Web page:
Arie Avi Avihud
Donated by Florence Koplow
Translated by Milette Shamir
Ilya is in the Vileika region and about 30 kilometers away from the town; it's in the Vilna District and about 150 kilometers away from it, and was built on the western bank of a brook called Ilya, which is a rivulet of the river Vilya that flows into the Nimen, on its way to the Baltic sea.
The origins of our town are clouded in thick fog. Different opinions set different dates for its supposed origination, ranging between the 14th and the 15th centuries A.D., but there is no doubt that it is hundreds of years old. The only reliable facts that testify to its early existence we found in a Polish historical geographical dictionary from the year 1882, part 3, pages 258-269, according to which as early as in 1634, that is in the first half of the 17th century, there was a Christian church, a Jewish synagogue, and more in Ilya. In addition, the afore said geographical dictionary establishes the fact that our town Ilya developed from the mansion of a prince of the house of Redzivil, which name was Ilya as well.
One of the theories as to the origins of our town has a credible historical-legendary background, and is fit to be presented to you:
At the end of the 14th century Prince Witold ruled over the Lithuanian princedom. He was a brave, heroic man who fought courageously all his life, and struggled against the Tartars and overcame them. He encouraged his soldiers to acts of heroism by granting knighthoods and large estates for mansions. The prince was a distinguished soldier but also a wise statesman and settler. By these actions he achieved two aims simultaneously: the widening of the borders and their protection on the one hand, and the loyalty of his knights on the other. One of his heroes, to whom he granted large areas around our town, was called Redzivil. It seems that this Redzivil was the father of that famous dynasty in Polish history, the Counts of the House of Redzivil.
The ancient legend tells: when this Redzivil first reached the spot, to survey the area and find a location for his mansion, he did not find one piece of land worthy of immediate cultivation. Thick forests lay in front and behind, especially huge pine trees. His searches throughout that day yielded no results. The man despaired and in the meantime the sun had set. His fatigue increased moment to moment, and he thus hurried along, aiming to reach the border of the forest. Suddenly he came across a river that blocked his way. Before the man made a final attempt to get out of this unlucky situation, he decided to rest a bit to gather strength. In the meantime, night had descended, the man's fatigue overtook him, and he fell asleep. He dreamt that, lo and behold, Elijah the Prophet stood near him, encouraging him and whispering: upon dawn you will find your way, don't be afraid, I will be with you, and you will expand westward and eastward, and your descendants will be men of fame.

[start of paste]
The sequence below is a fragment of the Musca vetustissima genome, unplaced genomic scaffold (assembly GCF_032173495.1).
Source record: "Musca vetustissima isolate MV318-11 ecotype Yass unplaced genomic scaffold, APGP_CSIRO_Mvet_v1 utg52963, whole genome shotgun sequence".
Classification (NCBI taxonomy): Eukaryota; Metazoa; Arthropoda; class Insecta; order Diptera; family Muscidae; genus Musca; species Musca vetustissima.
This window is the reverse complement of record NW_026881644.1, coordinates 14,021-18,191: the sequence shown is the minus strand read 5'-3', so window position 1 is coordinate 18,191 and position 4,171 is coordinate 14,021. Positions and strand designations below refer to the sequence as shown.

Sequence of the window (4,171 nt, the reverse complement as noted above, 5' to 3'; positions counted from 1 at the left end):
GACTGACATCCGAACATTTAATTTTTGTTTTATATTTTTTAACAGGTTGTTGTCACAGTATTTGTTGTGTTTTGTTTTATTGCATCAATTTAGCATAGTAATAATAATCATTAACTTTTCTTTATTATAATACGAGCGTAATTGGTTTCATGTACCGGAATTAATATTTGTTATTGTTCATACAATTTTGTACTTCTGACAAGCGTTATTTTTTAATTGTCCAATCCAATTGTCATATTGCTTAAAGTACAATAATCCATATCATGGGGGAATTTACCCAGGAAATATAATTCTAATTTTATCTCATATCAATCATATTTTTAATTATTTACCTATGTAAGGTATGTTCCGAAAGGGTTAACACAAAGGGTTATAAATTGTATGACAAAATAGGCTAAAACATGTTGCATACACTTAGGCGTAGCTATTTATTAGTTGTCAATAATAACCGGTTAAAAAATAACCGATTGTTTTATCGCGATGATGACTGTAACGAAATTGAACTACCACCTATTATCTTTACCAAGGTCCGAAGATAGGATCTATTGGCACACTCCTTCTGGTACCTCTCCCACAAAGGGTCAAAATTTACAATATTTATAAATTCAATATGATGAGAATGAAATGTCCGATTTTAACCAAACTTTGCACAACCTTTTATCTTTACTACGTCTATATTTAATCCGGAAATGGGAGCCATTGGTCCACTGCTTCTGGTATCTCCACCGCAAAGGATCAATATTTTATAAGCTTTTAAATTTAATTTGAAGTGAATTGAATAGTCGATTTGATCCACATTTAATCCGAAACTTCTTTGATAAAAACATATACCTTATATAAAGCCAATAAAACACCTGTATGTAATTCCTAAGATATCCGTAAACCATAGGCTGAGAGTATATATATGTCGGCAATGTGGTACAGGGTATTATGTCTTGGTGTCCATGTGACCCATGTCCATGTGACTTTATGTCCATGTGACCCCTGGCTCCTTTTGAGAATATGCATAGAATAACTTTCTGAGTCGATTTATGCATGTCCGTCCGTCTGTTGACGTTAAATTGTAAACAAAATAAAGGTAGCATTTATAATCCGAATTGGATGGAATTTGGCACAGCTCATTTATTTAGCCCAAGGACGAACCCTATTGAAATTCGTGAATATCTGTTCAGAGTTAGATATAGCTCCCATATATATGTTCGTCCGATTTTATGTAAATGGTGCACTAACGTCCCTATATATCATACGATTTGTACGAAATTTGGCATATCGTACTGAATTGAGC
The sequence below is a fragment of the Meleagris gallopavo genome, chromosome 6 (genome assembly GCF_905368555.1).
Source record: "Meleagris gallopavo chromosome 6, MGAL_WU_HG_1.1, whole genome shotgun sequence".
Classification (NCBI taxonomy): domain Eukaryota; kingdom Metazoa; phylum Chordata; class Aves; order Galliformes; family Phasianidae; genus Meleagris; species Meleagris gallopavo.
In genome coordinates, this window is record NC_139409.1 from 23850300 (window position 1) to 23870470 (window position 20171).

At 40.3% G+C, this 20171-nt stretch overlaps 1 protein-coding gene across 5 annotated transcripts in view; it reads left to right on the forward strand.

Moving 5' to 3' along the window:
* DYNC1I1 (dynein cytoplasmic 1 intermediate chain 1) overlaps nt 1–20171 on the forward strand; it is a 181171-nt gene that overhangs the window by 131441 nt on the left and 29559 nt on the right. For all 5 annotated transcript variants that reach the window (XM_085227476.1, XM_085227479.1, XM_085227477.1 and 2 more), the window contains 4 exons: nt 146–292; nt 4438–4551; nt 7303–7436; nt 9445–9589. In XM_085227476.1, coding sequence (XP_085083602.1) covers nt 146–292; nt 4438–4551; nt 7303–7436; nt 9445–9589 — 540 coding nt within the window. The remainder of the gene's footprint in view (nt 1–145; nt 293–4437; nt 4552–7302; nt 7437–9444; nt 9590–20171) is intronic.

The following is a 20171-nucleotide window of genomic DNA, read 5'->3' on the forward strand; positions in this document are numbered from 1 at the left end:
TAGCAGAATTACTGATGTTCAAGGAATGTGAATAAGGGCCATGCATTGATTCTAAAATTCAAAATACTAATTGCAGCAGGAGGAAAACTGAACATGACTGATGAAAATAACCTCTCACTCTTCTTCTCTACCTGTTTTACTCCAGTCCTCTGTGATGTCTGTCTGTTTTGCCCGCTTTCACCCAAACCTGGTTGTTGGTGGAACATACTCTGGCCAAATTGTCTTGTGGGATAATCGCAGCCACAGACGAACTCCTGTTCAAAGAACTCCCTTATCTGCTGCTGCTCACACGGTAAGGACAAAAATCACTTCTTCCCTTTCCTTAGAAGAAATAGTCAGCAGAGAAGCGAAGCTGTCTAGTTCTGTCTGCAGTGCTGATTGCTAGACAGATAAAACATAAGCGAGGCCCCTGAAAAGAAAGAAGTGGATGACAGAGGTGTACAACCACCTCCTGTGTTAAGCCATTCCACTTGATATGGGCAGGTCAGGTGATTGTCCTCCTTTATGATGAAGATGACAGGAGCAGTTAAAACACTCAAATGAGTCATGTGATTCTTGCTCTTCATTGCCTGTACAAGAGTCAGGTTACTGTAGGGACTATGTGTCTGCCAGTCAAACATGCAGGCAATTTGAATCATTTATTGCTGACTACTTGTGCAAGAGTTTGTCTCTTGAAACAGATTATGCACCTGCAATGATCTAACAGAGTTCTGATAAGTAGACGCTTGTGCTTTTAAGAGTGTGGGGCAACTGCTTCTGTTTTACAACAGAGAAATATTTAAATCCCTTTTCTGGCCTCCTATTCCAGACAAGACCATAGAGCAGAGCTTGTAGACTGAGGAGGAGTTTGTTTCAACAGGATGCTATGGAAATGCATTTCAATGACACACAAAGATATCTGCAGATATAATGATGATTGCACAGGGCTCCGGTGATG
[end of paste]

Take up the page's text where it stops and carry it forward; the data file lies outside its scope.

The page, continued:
The man who woke up in fright, discovered that Elijah the prophet has disappeared, and made an oath to call the river and the mansion that will be built - Ilya, after Elijah the prophet who came to him in his dream. And the man indeed fulfilled his oath; the mansion that was built on the spot and the river were called Ilya.
Prince Witold - who was kind to the Lithuanian Jews, granted them rights and even published statutes for their protection - continued in his settlement policies. The forest withdrew to make room for the plough, and many mansions were built in the area. Thus the first Jews appeared in the mansions; as tenants, managers and tax officers, who for obvious reason chose of their own free will to concentrate in one spot and live together. Thus our town Ilya originated and became a historical given.
Now it is no longer there.
JewishGen, Inc. makes no representations regarding the accuracy of
the translation. The reader may wish to refer to the original material
JewishGen is not responsible for inaccuracies or omissions in the original work and cannot rewrite or edit the text to correct inaccuracies and/or omissions.
Our mission is to produce a translation of the original work and we cannot verify the accuracy of statements or alter facts cited.
Ilya, Belarus Yizkor Book Project JewishGen Home Page
Copyright © 1999-2013 by JewishGen, Inc.
Updated 14 Jan 2006 by LA